2022 Coral-Eclipse: Vadeni and Native Trail star in six-runner spectacular | Horse Racing News

Saturday: 3.35 Sandown
Coral-Eclipse (Group 1) | 1m2f | 3yo+ | ITV/RTV

The French have traditionally regarded the Coral-Eclipse much like English cheese, taking the view that both should be avoided in almost all circumstances.

Not since 1960 has Sandown’s most prestigious Flat race been won by a raider trained in France, while the nation has not even been represented for 17 years. The Aga Khan has claimed almost every major middle-distance prize apart from the Eclipse, which has also never been won by Jean-Claude Rouget or Christophe Soumillon.

For the owner, jockey and trainer, a famous first triumph could be secured by their thrilling three-year-old Vadeni.

The son of Churchill had been defeated twice in Group 3 company before breaking his Pattern duck at the same level at Chantilly in May. He was good then but immeasurably better at the same venue when he completely outclassed 14 Classic rivals in the Prix du Jockey Club. Having traveled beautifully just behind the leaders, Vadeni unleashed an explosive turn of foot that quickly propelled him clear. The final winning margin was five lengths, with Soumillon able to start his celebrations 100 meters from the line.

With connections not certain the Prix de l’Arc de Triomphe should be Vadeni’s long-term aim, and mindful ten furlongs might prove his optimum trip, and a £50,000 supplementary entry has been made. It has placed Vadeni into a red-hot Eclipse, yet the manner of Vadeni’s most recent success has been enough to put him at the top of the big-race betting.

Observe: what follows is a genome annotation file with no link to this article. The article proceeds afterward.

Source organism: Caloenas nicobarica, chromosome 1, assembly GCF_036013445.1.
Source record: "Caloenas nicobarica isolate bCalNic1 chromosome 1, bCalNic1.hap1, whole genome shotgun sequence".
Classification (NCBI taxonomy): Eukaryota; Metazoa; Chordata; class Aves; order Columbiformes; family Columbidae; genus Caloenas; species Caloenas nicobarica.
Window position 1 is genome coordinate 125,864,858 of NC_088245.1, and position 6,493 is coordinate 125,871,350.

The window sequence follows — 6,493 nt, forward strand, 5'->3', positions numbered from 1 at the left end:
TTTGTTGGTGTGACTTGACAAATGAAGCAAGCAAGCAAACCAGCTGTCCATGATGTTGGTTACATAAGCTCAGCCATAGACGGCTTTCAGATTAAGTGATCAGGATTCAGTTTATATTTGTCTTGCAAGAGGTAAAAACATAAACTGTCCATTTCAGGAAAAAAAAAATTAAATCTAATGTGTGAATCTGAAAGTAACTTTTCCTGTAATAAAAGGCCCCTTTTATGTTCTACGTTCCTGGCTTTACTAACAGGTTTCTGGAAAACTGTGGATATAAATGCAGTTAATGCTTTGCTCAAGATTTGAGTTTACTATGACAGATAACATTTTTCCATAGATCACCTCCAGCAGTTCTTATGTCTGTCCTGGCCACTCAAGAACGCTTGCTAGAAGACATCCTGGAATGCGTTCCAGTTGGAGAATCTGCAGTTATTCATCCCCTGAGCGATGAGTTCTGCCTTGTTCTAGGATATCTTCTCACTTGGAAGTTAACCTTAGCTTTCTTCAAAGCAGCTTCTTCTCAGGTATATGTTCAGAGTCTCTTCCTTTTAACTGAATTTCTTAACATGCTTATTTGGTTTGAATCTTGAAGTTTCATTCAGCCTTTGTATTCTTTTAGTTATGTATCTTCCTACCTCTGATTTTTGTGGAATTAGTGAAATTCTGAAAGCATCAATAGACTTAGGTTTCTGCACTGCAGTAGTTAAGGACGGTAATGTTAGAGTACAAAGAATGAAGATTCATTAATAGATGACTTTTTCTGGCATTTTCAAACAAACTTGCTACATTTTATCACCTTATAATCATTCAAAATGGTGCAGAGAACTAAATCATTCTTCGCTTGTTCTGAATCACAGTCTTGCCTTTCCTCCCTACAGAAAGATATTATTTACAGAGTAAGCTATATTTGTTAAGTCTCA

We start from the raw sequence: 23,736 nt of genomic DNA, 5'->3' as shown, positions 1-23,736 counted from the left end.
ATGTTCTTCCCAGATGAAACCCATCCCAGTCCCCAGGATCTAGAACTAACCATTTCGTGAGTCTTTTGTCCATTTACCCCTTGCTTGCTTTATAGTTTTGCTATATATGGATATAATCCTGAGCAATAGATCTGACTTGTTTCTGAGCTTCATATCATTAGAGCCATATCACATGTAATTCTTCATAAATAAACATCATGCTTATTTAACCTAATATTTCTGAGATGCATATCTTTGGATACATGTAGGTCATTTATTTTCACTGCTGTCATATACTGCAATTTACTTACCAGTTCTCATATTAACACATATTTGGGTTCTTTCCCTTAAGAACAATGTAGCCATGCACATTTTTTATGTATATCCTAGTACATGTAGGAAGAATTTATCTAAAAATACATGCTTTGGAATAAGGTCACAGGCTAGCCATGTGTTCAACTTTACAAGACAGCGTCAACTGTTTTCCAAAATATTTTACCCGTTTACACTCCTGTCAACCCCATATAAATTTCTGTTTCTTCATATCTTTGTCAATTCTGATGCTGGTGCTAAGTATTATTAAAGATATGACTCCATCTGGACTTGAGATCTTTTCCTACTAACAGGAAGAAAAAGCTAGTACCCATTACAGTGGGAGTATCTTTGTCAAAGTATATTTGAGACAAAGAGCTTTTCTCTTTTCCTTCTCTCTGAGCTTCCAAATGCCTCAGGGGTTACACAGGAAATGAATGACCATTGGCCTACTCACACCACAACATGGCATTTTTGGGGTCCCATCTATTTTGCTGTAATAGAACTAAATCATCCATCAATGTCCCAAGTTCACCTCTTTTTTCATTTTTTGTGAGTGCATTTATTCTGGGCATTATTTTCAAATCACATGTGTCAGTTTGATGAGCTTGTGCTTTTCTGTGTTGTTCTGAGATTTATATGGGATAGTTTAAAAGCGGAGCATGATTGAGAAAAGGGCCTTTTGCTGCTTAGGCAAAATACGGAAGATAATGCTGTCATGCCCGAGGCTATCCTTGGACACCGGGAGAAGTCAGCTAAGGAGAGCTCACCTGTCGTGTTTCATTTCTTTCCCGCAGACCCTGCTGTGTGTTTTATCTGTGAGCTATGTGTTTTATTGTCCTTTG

“It’s the right race to go for and he’s well, so we’ll take up the challenge,” said Rouget.

“I expect good ground, not too fast, which is absolutely fine for him. I don’t see any problems in terms of the set-up of the race and he’ll be ridden off the pace to relax in the hope he can show his acceleration. We don’t have any form lines with the others, so we’ll see.”

Javelot was the last horse to win the Eclipse for France 62 years ago, although the Francois Boutin-trained Trepan was a two-length victor in 1976 only to then be disqualified following a positive dope test.

The Aga Khan – whose grandfather bagged the last of his three Eclipses with Tulyar in 1952 – has had only one British runner in the last three seasons, while he has not had a winner in Britain since the Pat Smullen-ridden Harzand landed the 2016 Derby . He came closest to winning the Sandown Group 1 in 2000, when Kalanisi came within a head of denying Giant’s Causeway.

New trip and a new opportunity for Native Trail

One of the great joys of the Coral-Eclipse has been that it historically provides racing fans with the first clash of the generations. One of the great fascinations of this particular Eclipse is how the Native Trail will fare.

The striking son of Oasis Dream has been a marvelous three-year-old, but he was a slightly better two-year-old. This is an opportunity to send his trajectory moving back in an upward direction.

Last season’s champion juvenile has done little wrong this term, winning the Craven Stakes and Irish 2,000 Guineas either side of chasing home Godolphin stable companion Coroebus at Newmarket. Even so, on both Racing Post Ratings and BHA ratings he has yet to match his National Stakes tour de force in style or substance.